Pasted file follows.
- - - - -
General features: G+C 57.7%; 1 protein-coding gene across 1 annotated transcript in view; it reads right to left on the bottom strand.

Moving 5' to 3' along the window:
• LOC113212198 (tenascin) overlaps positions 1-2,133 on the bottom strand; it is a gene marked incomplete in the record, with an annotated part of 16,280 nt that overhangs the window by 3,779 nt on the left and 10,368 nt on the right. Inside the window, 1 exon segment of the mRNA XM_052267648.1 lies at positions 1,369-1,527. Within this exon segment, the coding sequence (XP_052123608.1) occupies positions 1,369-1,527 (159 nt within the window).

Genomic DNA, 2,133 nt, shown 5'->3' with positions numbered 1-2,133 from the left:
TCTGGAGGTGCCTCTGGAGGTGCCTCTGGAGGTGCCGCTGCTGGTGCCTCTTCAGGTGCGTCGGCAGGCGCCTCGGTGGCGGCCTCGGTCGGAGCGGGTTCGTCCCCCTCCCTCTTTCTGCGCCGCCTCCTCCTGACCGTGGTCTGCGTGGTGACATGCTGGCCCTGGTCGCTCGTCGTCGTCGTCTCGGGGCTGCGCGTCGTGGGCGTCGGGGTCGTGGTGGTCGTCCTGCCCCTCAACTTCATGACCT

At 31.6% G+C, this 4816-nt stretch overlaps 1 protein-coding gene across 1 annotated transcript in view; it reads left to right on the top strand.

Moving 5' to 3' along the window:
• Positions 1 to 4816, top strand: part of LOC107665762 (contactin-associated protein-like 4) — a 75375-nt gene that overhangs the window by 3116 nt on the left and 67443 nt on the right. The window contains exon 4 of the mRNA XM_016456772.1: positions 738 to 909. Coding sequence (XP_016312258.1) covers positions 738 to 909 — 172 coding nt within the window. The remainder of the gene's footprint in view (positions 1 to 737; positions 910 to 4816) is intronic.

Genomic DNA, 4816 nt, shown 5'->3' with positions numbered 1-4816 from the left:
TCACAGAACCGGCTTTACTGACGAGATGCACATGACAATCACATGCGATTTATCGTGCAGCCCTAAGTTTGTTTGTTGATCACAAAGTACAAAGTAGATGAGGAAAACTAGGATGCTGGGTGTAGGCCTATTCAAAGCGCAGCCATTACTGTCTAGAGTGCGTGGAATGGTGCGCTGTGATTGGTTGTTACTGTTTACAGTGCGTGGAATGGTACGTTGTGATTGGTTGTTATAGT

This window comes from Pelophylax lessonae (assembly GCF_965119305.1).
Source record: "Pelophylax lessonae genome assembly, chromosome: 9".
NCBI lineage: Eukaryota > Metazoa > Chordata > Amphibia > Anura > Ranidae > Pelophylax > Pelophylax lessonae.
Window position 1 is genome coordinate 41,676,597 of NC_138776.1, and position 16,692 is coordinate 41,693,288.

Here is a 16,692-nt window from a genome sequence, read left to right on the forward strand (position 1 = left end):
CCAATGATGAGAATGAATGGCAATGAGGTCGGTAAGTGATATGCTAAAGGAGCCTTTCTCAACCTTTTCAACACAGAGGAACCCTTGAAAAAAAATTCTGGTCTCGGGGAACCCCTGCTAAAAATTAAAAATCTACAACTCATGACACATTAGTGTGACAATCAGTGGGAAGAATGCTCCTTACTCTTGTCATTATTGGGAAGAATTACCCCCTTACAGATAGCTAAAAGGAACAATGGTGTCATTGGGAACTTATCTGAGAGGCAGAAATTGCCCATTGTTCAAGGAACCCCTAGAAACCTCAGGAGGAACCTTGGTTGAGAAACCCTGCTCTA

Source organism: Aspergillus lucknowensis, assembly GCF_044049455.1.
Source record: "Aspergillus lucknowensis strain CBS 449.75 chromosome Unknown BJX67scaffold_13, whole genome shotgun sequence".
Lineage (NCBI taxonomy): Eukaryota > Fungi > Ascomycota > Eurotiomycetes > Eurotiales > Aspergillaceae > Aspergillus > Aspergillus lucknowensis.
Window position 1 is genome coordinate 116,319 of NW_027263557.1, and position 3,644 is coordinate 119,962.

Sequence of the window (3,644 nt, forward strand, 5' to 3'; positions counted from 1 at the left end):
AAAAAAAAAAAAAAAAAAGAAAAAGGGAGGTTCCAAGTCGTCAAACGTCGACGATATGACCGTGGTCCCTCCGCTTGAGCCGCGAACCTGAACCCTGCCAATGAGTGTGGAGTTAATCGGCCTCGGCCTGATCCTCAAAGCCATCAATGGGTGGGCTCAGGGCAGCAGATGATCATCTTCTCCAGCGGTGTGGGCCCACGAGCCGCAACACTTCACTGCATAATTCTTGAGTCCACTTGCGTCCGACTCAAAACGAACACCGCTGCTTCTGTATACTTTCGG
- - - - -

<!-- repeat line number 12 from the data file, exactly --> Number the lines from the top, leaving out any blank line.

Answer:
Source record: "Pelophylax lessonae genome assembly, chromosome: 9".